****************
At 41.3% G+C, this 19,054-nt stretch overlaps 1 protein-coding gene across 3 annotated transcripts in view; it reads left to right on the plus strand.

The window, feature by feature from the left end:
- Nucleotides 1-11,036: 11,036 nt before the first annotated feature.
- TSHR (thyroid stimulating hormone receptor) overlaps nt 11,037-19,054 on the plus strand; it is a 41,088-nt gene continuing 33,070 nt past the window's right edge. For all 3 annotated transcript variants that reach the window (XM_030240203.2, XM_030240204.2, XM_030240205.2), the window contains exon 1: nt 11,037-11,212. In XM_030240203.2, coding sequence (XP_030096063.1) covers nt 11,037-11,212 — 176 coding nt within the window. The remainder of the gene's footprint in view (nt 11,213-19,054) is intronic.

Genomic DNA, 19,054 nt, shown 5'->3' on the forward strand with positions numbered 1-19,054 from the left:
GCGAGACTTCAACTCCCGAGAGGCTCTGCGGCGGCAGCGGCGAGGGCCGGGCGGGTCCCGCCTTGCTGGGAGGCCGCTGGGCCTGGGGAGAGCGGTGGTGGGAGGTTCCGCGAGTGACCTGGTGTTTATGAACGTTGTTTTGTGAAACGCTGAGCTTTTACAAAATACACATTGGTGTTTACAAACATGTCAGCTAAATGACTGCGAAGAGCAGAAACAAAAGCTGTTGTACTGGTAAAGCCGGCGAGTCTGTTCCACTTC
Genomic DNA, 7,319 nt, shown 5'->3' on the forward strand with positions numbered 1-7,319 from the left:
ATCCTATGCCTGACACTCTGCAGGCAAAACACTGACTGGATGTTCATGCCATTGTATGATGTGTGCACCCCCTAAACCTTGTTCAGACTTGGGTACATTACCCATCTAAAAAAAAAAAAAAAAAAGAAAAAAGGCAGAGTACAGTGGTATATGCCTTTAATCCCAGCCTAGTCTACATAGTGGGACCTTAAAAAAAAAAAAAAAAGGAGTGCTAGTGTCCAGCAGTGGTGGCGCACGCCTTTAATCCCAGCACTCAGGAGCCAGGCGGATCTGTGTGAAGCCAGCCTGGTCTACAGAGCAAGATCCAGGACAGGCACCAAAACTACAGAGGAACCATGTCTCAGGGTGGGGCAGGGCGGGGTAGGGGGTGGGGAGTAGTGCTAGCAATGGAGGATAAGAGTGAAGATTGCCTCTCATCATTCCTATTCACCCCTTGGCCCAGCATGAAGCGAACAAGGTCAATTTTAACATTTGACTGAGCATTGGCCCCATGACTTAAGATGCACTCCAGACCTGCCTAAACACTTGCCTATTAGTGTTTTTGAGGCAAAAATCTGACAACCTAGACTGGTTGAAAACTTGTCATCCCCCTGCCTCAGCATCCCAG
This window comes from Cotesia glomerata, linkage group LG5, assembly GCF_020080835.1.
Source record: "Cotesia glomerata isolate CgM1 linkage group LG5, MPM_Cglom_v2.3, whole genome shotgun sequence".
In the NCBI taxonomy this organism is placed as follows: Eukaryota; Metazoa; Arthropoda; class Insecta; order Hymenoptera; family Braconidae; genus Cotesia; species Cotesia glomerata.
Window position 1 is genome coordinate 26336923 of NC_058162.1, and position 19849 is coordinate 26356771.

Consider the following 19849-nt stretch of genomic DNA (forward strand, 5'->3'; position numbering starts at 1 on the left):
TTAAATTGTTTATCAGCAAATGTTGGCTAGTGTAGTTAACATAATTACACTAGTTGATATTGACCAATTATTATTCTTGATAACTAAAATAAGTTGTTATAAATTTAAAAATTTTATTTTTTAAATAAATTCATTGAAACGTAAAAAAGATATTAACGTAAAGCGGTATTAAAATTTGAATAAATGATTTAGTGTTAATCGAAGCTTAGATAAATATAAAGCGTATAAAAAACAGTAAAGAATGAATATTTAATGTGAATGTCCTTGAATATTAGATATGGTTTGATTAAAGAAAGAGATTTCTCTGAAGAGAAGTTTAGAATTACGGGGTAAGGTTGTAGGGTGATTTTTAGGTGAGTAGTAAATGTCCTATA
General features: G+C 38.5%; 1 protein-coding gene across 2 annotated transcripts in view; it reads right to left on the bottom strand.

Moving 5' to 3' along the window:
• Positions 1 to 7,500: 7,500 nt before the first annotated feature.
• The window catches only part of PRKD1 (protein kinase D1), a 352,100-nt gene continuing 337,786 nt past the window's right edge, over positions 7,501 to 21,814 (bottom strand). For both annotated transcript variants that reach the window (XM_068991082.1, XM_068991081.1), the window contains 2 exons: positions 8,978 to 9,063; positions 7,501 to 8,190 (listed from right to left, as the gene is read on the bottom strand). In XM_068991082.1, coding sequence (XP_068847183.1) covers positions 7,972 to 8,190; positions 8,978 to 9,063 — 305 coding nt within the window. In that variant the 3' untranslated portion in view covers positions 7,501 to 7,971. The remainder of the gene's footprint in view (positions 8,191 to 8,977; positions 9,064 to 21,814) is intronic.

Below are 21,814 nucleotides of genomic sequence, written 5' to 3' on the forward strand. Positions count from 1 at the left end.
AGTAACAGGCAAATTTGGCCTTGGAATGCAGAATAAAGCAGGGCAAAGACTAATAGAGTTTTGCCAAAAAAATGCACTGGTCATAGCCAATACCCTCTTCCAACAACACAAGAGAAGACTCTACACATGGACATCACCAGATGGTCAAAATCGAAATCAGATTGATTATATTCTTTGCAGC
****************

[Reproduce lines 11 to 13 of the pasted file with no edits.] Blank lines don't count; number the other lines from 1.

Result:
In the NCBI taxonomy this organism is placed as follows: Eukaryota; Metazoa; Arthropoda; class Insecta; order Hymenoptera; family Braconidae; genus Cotesia; species Cotesia glomerata.
Window position 1 is genome coordinate 26336923 of NC_058162.1, and position 19849 is coordinate 26356771.

Consider the following 19849-nt stretch of genomic DNA (forward strand, 5'->3'; position numbering starts at 1 on the left):